I got some poplar yesterday to start working on a nightstand for the bedroom. I was looking into using pine or oak, but the pine was ugly and I couldn’t find any really nice pieces of oak at the store. I decided to go with poplar since it was affordable and since I’ve worked with it a little before, I’m familar with how it behaves.
I glued up some boards for the top and the legs last night and left them to dry overnight. This morning I took some time to get them out of the clamps and I milled up the legs blanks to their final size. I then took some time to work on the layout for the mortises. This is the first time I’m doing a project that uses mortise and tenon joinery, so I want to make sure I don’t mess anything up.
I also set up my tapering jig to taper the legs, but I want to do the mortising first. I don’t want to have to try and do plunge cutting on my router table with a piece of wood that doesn’t have straight sides. I’m glad that this project will use some of the jigs that I built from the scraps of my previous projects.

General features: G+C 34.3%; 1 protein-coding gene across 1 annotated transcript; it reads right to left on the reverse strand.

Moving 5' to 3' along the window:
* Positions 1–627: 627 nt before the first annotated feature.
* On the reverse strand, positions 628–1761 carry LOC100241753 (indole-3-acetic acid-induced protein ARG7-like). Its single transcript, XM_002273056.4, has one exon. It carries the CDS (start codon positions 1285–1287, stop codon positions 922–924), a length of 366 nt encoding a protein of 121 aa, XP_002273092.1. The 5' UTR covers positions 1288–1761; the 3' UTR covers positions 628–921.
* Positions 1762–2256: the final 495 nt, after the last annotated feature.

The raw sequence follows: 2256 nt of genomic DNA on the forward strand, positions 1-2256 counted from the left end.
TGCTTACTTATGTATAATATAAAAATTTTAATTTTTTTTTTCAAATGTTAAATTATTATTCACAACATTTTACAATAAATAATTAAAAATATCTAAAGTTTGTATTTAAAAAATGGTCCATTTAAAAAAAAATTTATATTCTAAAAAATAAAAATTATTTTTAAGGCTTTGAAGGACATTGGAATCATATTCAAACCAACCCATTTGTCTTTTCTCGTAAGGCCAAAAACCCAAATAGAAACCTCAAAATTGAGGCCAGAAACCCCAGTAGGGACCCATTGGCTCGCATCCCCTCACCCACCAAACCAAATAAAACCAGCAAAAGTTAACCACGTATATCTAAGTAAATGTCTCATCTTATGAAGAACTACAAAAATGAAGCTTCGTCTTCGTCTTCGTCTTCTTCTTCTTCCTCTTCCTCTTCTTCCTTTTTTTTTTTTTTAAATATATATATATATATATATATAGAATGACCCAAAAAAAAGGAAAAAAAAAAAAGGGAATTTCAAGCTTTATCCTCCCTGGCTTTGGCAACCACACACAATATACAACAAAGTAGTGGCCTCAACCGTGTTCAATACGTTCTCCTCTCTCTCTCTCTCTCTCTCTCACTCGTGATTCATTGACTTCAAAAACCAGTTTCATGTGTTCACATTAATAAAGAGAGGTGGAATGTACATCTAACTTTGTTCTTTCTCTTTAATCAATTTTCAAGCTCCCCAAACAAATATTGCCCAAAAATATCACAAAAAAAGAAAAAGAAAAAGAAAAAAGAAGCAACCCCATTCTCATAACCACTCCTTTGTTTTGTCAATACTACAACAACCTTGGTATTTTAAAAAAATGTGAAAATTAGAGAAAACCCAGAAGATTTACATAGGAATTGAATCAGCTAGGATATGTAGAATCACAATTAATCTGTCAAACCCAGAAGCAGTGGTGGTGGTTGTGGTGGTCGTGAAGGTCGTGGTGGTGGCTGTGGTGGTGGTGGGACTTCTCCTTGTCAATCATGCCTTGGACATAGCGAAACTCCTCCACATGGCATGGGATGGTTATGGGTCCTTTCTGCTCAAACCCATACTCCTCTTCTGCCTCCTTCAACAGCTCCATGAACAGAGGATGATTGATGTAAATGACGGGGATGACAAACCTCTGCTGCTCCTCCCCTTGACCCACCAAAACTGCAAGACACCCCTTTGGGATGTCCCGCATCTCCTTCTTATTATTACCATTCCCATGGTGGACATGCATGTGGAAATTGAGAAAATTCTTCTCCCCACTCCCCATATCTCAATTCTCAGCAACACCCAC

I’m going to live dangerously on this and stain the poplar instead of painting it. I’ve done my fair share of research and I see that most people avoid staining poplar like the plague. I have read that it can be a very involved process, but I’m up for a challenge. I tested out some of the stain I have on a scrap of poplar that I got from cutting my parts.
I’ve been a fan of the Rustoleum Ultimate Wood Stain and it seems that it didn’t disappoint on the poplar. I tried golden mahogany, traditional cherry, and black cherry. From what I understand about this stain, it’s designed to give good results even on hard to stain woods like pine and poplar. It seems that it lives up to that claim. I really like the look of the mahogany and traditional cherry, so I might use one of those. The black cherry seems too purple for my tastes, so I might save it for something else.
I got use my router table to make the mortises in the legs. I probably should have waited another day until I got my plunge cutting bit, but I just went with my 3/8” straight cutter to make the cut, and it worked very well. It is a Freud bit and not something generic that I picked up on the cheap, so it worked well. After that, I had to work on the tenons.
My dry fit went okay. I have to fine-tune the tenons to properly fit the mortises, so I have to work on that. I also need to cut the parts for the front rails and so I’ll take care of that tomorrow. I’m glad that the woodworking for this is going so well. I think that I should be able to finish the woodworking part of this project tomorrow, then I can do final sanding and try to stain it up.